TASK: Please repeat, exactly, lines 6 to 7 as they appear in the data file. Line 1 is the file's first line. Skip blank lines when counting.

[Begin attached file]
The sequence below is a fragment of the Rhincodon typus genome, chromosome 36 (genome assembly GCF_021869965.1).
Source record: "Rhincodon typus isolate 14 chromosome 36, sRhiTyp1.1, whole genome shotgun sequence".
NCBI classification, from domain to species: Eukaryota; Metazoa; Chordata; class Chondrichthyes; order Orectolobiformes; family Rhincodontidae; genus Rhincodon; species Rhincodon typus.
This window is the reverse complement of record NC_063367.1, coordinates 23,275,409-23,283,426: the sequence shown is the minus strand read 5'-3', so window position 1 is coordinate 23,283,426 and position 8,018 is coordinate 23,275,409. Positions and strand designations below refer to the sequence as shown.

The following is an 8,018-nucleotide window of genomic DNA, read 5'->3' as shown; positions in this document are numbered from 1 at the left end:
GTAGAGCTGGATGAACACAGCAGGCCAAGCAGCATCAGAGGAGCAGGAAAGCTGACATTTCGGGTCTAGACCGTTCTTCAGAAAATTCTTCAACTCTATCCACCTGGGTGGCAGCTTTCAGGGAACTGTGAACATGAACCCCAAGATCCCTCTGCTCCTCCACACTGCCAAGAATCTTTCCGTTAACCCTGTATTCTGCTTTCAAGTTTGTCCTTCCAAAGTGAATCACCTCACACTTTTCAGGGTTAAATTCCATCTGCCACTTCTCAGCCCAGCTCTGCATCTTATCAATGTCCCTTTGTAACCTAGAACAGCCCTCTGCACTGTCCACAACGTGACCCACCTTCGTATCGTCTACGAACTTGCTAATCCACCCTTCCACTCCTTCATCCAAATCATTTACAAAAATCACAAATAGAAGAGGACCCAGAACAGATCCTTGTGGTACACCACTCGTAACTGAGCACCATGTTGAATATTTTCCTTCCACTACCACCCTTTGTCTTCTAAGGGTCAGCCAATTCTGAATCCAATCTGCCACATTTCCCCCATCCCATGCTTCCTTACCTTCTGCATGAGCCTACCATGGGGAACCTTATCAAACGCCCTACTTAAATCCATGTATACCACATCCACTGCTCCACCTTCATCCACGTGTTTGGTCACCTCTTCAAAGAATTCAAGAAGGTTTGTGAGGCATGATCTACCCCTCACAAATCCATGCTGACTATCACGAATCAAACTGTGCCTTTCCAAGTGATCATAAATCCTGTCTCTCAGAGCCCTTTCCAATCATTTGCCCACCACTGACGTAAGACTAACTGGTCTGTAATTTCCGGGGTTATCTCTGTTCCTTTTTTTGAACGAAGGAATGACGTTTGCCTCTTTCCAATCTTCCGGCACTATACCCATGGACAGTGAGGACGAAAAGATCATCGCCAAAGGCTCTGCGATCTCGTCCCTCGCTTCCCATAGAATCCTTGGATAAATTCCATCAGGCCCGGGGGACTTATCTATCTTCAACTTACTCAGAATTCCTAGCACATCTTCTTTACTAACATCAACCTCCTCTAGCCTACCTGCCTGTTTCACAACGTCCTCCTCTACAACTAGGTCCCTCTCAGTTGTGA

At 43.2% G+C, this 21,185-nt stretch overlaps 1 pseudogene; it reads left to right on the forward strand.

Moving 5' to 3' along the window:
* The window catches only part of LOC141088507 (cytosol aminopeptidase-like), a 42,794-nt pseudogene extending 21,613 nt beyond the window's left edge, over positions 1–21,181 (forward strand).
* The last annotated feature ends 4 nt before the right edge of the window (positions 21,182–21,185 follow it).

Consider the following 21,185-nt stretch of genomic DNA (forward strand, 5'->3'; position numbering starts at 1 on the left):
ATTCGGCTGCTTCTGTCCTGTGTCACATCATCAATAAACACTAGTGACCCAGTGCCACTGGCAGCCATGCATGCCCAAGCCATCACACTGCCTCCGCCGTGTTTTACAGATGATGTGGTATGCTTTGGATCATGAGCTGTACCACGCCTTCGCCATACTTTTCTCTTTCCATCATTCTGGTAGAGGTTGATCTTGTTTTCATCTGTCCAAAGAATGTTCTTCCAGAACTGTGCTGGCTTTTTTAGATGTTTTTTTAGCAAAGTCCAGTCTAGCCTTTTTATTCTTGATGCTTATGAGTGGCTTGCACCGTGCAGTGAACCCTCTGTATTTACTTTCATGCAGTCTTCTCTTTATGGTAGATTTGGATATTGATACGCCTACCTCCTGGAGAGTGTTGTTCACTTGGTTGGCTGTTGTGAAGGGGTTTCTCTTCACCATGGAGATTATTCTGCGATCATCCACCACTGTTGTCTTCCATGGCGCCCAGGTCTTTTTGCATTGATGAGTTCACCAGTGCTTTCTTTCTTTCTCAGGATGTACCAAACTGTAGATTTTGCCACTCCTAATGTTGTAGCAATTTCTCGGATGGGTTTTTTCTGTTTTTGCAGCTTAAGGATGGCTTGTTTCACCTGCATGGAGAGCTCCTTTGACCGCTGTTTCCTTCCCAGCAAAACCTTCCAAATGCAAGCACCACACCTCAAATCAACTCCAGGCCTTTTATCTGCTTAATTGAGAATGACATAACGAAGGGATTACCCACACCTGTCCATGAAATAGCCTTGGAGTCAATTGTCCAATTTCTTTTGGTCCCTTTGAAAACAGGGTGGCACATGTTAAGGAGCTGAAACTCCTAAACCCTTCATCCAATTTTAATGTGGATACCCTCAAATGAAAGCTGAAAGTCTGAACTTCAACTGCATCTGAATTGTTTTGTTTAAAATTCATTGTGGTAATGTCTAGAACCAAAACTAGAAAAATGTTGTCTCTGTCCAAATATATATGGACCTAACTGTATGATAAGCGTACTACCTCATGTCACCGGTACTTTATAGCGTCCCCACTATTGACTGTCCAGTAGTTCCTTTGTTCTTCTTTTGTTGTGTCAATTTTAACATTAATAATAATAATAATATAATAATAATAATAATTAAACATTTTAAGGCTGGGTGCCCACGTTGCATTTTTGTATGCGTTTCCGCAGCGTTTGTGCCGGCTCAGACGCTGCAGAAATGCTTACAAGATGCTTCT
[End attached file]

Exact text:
GTAGAGCTGGATGAACACAGCAGGCCAAGCAGCATCAGAGGAGCAGGAAAGCTGACATTTCGGGTCTAGACCGTTCTTCAGAAAATTCTTCAACTCTATCCACCTGGGTGGCAGCTTTCAGGGAACTGTGAACATGAACCCCAAGATCCCTCTGCTCCTCCACACTGCCAAGAATCTTTCCGTTAACCCTGTATTCTGCTTTCAAGTTTGTCCTTCCAAAGTGAATCACCTCACACTTTTCAGGGTTAAATTCCATCTGCCACTTCTCAGCCCAGCTCTGCATCTTATCAATGTCCCTTTGTAACCTAGAACAGCCCTCTGCACTGTCCACAACGTGACCCACCTTCGTATCGTCTACGAACTTGCTAATCCACCCTTCCACTCCTTCATCCAAATCATTTACAAAAATCACAAATAGAAGAGGACCCAGAACAGATCCTTGTGGTACACCACTCGTAACTGAGCACCATGTTGAATATTTTCCTTCCACTACCACCCTTTGTCTTCTAAGGGTCAGCCAATTCTGAATCCAATCTGCCACATTTCCCCCATCCCATGCTTCCTTACCTTCTGCATGAGCCTACCATGGGGAACCTTATCAAACGCCCTACTTAAATCCATGTATACCACATCCACTGCTCCACCTTCATCCACGTGTTTGGTCACCTCTTCAAAGAATTCAAGAAGGTTTGTGAGGCATGATCTACCCCTCACAAATCCATGCTGACTATCACGAATCAAACTGTGCCTTTCCAAGTGATCATAAATCCTGTCTCTCAGAGCCCTTTCCAATCATTTGCCCACCACTGACGTAAGACTAACTGGTCTGTAATTTCCGGGGTTATCTCTGTTCCTTTTTTTGAACGAAGGAATGACGTTTGCCTCTTTCCAATCTTCCGGCACTATACCCATGGACAGTGAGGACGAAAAGATCATCGCCAAAGGCTCTGCGATCTCGTCCCTCGCTTCCCATAGAATCCTTGGATAAATTCCATCAGGCCCGGGGGACTTATCTATCTTCAACTTACTCAGAATTCCTAGCACATCTTCTTTACTAACATCAACCTCCTCTAGCCTACCTGCCTGTTTCACAACGTCCTCCTCTACAACTAGGTCCCTCTCAGTTGTGA

At 43.2% G+C, this 21,185-nt stretch overlaps 1 pseudogene; it reads left to right on the forward strand.